• Ski School

    Released By: Olive Films
    Released On: June 23, 2015.
    Director: Damian Lee
    Cast: Dean Cameron, Tom Bresnahan, Mark Thomas Miller
    Year: 1990

    The Film:

    "Ski School...it's not about learning how to ski!" proclaims the trailer for 1990's Ski School, and though the setting of the film does indeed take place at a ski school, a more accurate tagline would be difficult to come up with. Set in the gorgeous Canadian mountain ranges of Whistler, BC, Ski School starts with the arrival of the new students, who will be split into different sections to compete with each other. On one side are the well-to-do and good-looking Section One, led by Reid Janssen, squaring off against the appropriately named Section Eight, with wacky party dude Dave Marshak at the helm. The Section Eighters waste no time at all getting down to their brand of goofy fun when they crash an upscale party hosted by Reid and his friends, breaking into the Audio Visual control room at the venue and hijacking the lights and sound system, turning the snoozefest into a boozefest. Unfortunately for the good-natured pranksters, this little gag irks the elitist Ones, triggering an ongoing battle for supremacy on the slopes.

    Supremacy on the slopes, for Section One, anyway, involves sabotaging the more proficient members of Section Eight, causing them to wipe out on the hills in any number of ways. And while far too many scenes of tactics involving subliminal messages gets Dave's crew partially back on track, focusing on retaliation by pranking Section One...sleeping with their girlfriends, setting them up for public humiliation, and using their phones to call Guam...isn't scoring them any points in terms of competition stats.

    Adding to the odds stacked against the lovable goofballs is a financial matter; the school's General Manager, Anton Bryce, has a potential buyer for the property...a proposition that will make him a major shareholder if he can help broker the deal. Realizing that Section Eight's shenanigans have the potential to sour the deal, he enlists Reid and Section One to trip up Dave and his crew and get them thrown out of school. The ongoing war results in indoor snowball fights, hot tubs full of boobs, tons of beer being consumed, and culminates in Section One's training facility getting trashed, which proves to be the last straw for the school administration. But when Dave declares that the expelled Section Oners will have their revenge by crashing the final ski competition, Reid and Bryce are forced to confront the realization that some funky dance moves, loud music, a lot of boobs and a sled full of Labatt's may ruin the chance of the sale. A final, unofficial competition between the rivals may be the only way to settle it...but have Section Eight taken enough of a break in partying to actually learn how to ski?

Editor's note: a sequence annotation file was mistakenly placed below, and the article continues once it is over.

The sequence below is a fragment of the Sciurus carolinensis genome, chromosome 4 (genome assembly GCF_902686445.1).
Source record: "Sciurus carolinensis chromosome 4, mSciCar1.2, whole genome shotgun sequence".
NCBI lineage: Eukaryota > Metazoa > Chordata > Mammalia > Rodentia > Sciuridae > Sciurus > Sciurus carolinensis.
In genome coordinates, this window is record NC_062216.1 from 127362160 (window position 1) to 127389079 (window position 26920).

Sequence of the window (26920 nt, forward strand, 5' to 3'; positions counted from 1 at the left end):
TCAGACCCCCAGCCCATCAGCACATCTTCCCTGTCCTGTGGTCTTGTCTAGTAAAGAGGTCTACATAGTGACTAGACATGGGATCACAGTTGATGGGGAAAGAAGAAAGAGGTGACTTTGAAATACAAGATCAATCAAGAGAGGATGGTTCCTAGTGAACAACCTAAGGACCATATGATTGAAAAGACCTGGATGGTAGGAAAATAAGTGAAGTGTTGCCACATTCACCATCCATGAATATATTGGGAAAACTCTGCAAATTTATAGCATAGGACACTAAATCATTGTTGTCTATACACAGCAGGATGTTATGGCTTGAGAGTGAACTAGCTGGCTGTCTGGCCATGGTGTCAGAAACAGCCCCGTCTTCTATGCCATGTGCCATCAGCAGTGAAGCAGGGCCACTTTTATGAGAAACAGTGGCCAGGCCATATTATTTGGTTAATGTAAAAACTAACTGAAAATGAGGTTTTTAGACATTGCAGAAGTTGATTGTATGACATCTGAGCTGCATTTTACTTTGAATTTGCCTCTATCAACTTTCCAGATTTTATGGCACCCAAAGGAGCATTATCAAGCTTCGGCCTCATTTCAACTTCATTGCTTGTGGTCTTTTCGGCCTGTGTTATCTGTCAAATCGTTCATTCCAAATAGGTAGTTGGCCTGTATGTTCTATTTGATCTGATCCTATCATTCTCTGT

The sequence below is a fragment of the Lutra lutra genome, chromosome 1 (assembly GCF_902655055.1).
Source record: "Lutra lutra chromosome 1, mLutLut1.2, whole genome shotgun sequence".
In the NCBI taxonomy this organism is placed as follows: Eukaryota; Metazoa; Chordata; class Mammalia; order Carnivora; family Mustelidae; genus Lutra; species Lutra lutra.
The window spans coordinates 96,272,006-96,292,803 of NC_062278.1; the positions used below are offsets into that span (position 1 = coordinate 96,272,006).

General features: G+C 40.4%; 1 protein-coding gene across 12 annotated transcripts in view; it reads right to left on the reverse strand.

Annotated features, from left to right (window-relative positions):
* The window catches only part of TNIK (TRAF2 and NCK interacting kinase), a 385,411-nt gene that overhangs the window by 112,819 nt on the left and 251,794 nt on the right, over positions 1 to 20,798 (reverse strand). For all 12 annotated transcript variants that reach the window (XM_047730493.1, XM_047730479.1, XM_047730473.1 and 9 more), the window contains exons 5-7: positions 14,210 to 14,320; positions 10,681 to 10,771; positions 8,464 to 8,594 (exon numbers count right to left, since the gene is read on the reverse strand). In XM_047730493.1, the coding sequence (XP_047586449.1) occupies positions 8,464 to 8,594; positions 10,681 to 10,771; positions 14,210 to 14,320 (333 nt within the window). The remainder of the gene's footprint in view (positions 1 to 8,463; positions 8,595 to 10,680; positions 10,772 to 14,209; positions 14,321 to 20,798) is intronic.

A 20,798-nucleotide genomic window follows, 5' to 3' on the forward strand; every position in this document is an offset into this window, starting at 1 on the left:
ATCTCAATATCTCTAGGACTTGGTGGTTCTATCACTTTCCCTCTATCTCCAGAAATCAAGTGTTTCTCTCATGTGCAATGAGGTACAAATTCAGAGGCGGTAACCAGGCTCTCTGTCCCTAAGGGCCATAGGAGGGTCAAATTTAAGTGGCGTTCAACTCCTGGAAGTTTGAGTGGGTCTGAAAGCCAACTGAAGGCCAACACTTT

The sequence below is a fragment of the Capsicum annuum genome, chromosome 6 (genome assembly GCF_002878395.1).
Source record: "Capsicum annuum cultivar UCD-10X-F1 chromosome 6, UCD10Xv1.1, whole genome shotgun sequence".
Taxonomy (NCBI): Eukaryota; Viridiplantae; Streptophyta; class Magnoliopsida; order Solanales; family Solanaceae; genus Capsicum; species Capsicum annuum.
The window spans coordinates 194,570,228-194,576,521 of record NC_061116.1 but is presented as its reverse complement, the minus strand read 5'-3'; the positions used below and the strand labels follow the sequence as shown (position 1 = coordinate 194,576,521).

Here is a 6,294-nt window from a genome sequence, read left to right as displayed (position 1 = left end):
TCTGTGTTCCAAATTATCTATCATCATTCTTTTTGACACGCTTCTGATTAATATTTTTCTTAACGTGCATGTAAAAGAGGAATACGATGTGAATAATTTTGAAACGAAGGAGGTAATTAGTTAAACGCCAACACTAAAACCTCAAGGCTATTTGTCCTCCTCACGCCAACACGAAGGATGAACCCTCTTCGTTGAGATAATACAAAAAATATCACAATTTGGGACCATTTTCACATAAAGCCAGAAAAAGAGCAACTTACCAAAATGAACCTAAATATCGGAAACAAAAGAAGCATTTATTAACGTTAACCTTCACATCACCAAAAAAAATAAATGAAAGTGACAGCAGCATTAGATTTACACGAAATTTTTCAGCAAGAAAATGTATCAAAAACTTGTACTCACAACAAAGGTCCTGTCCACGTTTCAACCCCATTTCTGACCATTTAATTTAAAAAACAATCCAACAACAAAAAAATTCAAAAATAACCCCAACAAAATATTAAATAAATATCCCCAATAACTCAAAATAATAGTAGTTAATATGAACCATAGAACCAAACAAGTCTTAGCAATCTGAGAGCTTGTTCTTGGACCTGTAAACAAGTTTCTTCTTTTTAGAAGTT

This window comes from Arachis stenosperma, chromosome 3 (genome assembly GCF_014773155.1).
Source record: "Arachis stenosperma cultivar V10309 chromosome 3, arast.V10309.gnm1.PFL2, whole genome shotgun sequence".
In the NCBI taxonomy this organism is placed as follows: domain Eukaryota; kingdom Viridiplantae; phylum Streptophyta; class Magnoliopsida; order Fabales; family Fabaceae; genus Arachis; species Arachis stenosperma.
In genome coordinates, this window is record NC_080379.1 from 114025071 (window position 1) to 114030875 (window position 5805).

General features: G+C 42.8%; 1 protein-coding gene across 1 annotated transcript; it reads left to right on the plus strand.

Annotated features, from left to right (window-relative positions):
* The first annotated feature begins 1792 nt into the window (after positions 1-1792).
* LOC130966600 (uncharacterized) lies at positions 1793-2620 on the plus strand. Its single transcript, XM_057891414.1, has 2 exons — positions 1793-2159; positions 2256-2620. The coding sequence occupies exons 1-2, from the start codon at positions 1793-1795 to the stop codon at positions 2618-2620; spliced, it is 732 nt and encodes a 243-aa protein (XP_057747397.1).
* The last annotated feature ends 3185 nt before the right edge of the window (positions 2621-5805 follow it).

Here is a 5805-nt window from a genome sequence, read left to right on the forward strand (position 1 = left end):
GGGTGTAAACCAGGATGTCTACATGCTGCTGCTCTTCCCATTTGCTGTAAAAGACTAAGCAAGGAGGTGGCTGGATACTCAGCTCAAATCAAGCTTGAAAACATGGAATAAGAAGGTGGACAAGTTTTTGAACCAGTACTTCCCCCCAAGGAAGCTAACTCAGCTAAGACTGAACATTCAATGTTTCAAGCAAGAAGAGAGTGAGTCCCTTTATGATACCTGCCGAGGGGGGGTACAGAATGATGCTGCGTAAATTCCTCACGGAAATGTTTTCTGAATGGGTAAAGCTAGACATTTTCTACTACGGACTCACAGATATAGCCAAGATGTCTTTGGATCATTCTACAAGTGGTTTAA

To put it bluntly, Ski School is idiotic. And though the idiocy does get entertaining at times, it spends too much time in Stupidland, trying too hard to be funny. Dean Cameron basically reprises his role of Chainsaw from 1987's Summer School (minus the horror gags, the part that made him entertaining), and the other actors fall in line as the cliched characters that were made famous by films like Porkys, Just One of the Guys, Fraternity Vacation....films that came out long before, and were much more enjoyable. When not showcasing some pretty spectactular scenery and impressive stunt work, Ski School basically meanders from unfunny forced party scene to unfunny forced hot tub scene, to unfunny forced dance scene, dumping in large quantities of boobs, booze, and "You're a homo!" jokes. Again, all hallmarks of multiple 80's teen sex comedies, but as has been mentioned, all done well before it...and with greater comedic effect.


    Ski School comes to blu-ray from Olive in a 1.85:1 transfer that looks pretty good. Contrasts and colours are nicely supported, especially during the nice-looking mountain scenes, and the darker scenes...the multiple party opportunities....have decent black levels throughout. No noticeable print damage to report, and artifacting is non-existent, rendering a smooth, consistent viewing experience.

    The DTS-HD Master Audio stereo track is about what you would expect, perfectly serviceable with clear dialogue and well-balanced effects. There are no issues with the audio track, but a surround mix may have opened up the sound stage a little more, especially during the skiing and nightclub scenes.

    A Trailer for the film is also provided.

    The Final Word:

    It must have its fans out there somewhere, but as a fan of the genre, I found Ski School to be unimaginative and lacking in any real funny moments. Still, for those who like it, Olive's blu-ray provides a pleasant viewing experience.

    Click on the images below for full sized Blu-ray screen caps!